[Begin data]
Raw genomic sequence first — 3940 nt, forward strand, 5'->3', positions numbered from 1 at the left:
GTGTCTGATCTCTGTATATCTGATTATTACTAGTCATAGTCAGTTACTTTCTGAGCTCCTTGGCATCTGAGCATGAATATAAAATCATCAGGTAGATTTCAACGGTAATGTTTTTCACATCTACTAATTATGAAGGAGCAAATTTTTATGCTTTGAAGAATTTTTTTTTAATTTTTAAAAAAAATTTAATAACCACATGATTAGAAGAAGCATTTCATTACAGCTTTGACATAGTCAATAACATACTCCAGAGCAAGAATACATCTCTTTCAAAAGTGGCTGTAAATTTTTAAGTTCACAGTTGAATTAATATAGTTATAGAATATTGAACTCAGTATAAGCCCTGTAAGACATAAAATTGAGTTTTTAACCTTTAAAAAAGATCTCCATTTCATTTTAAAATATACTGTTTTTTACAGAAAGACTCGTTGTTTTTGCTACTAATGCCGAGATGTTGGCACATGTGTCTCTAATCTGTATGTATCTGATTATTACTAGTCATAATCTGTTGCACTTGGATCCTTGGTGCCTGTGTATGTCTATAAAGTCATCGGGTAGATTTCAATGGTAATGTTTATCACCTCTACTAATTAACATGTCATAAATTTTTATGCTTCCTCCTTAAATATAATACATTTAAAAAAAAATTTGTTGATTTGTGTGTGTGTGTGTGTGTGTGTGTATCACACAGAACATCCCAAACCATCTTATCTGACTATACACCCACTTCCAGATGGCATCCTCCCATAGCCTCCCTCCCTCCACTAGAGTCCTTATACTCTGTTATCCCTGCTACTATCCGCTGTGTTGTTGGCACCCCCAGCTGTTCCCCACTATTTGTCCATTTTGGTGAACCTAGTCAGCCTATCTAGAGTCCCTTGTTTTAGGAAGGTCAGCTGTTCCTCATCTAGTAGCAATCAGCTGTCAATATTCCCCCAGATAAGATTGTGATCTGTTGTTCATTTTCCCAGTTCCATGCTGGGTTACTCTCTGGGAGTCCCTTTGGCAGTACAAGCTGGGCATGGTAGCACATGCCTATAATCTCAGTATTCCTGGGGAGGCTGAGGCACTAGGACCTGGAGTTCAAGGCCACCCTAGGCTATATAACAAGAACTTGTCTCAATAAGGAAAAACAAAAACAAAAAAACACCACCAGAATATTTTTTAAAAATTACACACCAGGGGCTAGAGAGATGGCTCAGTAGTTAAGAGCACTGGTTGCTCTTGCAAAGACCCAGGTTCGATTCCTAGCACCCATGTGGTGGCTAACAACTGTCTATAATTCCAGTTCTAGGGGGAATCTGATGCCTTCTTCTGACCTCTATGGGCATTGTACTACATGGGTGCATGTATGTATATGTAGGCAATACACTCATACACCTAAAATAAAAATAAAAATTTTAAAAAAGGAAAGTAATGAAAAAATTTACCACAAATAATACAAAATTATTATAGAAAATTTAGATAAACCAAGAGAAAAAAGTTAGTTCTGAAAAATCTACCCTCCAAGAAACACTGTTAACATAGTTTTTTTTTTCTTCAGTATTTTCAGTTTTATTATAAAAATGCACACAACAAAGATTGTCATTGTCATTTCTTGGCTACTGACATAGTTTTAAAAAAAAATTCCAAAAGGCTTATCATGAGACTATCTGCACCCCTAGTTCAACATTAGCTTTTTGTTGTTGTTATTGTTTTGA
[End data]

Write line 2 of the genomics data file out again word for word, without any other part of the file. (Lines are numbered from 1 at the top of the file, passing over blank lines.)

GTGTCTGATCTCTGTATATCTGATTATTACTAGTCATAGTCAGTTACTTTCTGAGCTCCTTGGCATCTGAGCATGAATATAAAATCATCAGGTAGATTTCAACGGTAATGTTTTTCACATCTACTAATTATGAAGGAGCAAATTTTTATGCTTTGAAGAATTTTTTTTTAATTTTTAAAAAAAATTTAATAACCACATGATTAGAAGAAGCATTTCATTACAGCTTTGACATAGTCAATAACATACTCCAGAGCAAGAATACATCTCTTTCAAAAGTGGCTGTAAATTTTTAAGTTCACAGTTGAATTAATATAGTTATAGAATATTGAACTCAGTATAAGCCCTGTAAGACATAAAATTGAGTTTTTAACCTTTAAAAAAGATCTCCATTTCATTTTAAAATATACTGTTTTTTACAGAAAGACTCGTTGTTTTTGCTACTAATGCCGAGATGTTGGCACATGTGTCTCTAATCTGTATGTATCTGATTATTACTAGTCATAATCTGTTGCACTTGGATCCTTGGTGCCTGTGTATGTCTATAAAGTCATCGGGTAGATTTCAATGGTAATGTTTATCACCTCTACTAATTAACATGTCATAAATTTTTATGCTTCCTCCTTAAATATAATACATTTAAAAAAAAATTTGTTGATTTGTGTGTGTGTGTGTGTGTGTGTGTATCACACAGAACATCCCAAACCATCTTATCTGACTATACACCCACTTCCAGATGGCATCCTCCCATAGCCTCCCTCCCTCCACTAGAGTCCTTATACTCTGTTATCCCTGCTACTATCCGCTGTGTTGTTGGCACCCCCAGCTGTTCCCCACTATTTGTCCATTTTGGTGAACCTAGTCAGCCTATCTAGAGTCCCTTGTTTTAGGAAGGTCAGCTGTTCCTCATCTAGTAGCAATCAGCTGTCAATATTCCCCCAGATAAGATTGTGATCTGTTGTTCATTTTCCCAGTTCCATGCTGGGTTACTCTCTGGGAGTCCCTTTGGCAGTACAAGCTGGGCATGGTAGCACATGCCTATAATCTCAGTATTCCTGGGGAGGCTGAGGCACTAGGACCTGGAGTTCAAGGCCACCCTAGGCTATATAACAAGAACTTGTCTCAATAAGGAAAAACAAAAACAAAAAAACACCACCAGAATATTTTTTAAAAATTACACACCAGGGGCTAGAGAGATGGCTCAGTAGTTAAGAGCACTGGTTGCTCTTGCAAAGACCCAGGTTCGATTCCTAGCACCCATGTGGTGGCTAACAACTGTCTATAATTCCAGTTCTAGGGGGAATCTGATGCCTTCTTCTGACCTCTATGGGCATTGTACTACATGGGTGCATGTATGTATATGTAGGCAATACACTCATACACCTAAAATAAAAATAAAAATTTTAAAAAAGGAAAGTAATGAAAAAATTTACCACAAATAATACAAAATTATTATAGAAAATTTAGATAAACCAAGAGAAAAAAGTTAGTTCTGAAAAATCTACCCTCCAAGAAACACTGTTAACATAGTTTTTTTTTTCTTCAGTATTTTCAGTTTTATTATAAAAATGCACACAACAAAGATTGTCATTGTCATTTCTTGGCTACTGACATAGTTTTAAAAAAAAATTCCAAAAGGCTTATCATGAGACTATCTGCACCCCTAGTTCAACATTAGCTTTTTGTTGTTGTTATTGTTTTGA